Looking at a map for a focus that was as far from Antarctica as it was possible to be, Ishizuka decided that Iceland would do nicely, only to have her hopes of a studio-funded location hunt thwarted by the onset of the COVID pandemic.
Ishizuka’s film begins with a sight that, for Japanese viewers, would summon up images not of Iceland, but of the tumble-down wreckage of post-quake Tohoku. There, too, an iconic phone box was installed by an avant-garde artist, supposedly as a symbol of all the words left unsaid to lost loved ones – it was a famous landmark of the town of Otsuchi, which itself formed the inspiration for the location of The House of the Lost on the Cape. But when Ishizuka’s contact in Iceland sent back a picture of a similar installation in the east of the island, Ishizuka was hooked. “When I saw a picture of a red telephone booth standing on an empty hill in a city, it made me feel really good. So, I definitely wanted to use this telephone booth in my story.” Which is why the opening shot of the film has the incongruous image of what appears to be a British phone box with an Icelandic number, used by a mysterious figure.
Iceland, as a topic, shuffles incongruously into the film again at the thirty-minute mark, as Drop talks about his unexpected experience of having been there. It is, perhaps, a bit weird that he has not bothered to mention such a life-changing trip before, but then again, the boys have been busy trying to set light to things. It’s all part of a growing realisation on the part of Roma, that not only is the world a truly big place, but that anyone, including him, is free to explore it. The boys’ mountain wanderings are taking them barely a few dozen miles from the suburbs of Tokyo, but already they are in a primeval forest, learning the hard way about the fact of survival. This is not merely Ishizuka’s playful poke at modern complacency, but a perfectly realistic account of the Japanese countryside – huge swathes of Japan, even today, remain practically uninhabitable “national trust” land, given over to forested mountains where no towns can reasonably be built.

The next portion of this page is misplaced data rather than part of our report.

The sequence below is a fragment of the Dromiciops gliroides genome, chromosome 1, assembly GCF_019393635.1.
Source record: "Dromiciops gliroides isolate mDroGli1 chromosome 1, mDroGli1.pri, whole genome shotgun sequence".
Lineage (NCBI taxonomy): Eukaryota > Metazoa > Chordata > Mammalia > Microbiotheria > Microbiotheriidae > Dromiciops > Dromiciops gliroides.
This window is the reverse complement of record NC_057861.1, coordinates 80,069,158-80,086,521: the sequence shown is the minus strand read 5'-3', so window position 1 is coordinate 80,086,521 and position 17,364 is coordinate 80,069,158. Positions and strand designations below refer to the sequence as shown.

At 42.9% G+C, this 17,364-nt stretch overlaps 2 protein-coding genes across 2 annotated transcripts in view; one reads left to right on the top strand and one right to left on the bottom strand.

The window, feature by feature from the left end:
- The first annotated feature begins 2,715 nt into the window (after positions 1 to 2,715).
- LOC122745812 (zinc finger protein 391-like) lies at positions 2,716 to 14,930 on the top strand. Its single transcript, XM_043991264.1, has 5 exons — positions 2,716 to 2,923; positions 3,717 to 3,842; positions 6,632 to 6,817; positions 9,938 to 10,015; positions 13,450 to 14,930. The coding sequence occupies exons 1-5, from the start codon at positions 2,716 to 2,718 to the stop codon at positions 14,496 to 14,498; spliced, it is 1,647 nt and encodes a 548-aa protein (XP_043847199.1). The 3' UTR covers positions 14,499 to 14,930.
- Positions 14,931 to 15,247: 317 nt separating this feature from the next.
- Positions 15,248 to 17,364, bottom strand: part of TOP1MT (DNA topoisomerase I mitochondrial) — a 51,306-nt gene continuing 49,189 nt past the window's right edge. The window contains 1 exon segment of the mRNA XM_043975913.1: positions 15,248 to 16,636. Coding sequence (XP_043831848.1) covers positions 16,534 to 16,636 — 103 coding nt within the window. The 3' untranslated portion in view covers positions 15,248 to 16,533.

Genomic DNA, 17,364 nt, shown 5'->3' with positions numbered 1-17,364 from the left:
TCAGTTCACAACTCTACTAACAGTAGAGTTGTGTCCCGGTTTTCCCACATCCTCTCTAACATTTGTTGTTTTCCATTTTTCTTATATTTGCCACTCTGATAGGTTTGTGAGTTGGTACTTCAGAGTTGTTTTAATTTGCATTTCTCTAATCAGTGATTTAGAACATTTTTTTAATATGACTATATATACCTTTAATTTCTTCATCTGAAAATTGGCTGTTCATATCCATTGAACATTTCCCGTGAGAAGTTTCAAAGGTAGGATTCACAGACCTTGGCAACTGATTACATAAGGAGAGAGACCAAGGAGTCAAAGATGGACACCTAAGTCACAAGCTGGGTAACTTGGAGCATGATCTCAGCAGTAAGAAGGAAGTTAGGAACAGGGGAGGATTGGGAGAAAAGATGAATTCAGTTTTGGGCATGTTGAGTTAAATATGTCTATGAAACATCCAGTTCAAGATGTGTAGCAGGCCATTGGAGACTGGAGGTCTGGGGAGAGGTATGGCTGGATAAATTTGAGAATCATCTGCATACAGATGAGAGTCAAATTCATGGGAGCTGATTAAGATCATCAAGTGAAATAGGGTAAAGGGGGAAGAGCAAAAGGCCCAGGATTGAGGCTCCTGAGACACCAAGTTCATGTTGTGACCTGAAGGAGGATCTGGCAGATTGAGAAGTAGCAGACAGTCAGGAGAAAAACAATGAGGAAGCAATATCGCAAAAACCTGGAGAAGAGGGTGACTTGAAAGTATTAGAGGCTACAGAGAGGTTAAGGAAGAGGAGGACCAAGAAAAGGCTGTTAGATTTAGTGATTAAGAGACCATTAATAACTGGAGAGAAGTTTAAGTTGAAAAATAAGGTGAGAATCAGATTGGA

“While I was pondering the themes of myself, life and the world, I thought boys would be a good fit,” Ishizuka said. “Male protagonists are commonplace of course, but nowadays, there are works with girls as the main characters… but when girls are the focus, too many works end up just saying the same thing. I wanted to challenge myself with a different worldview, so I delved into themes that were beyond my experience and became a boy.
“This might sound presumptuous, but especially for boys of that age, they have this question of what it is they can do for the world, and for society. I feel like I kind of woke up to that sense of pride in the outside world.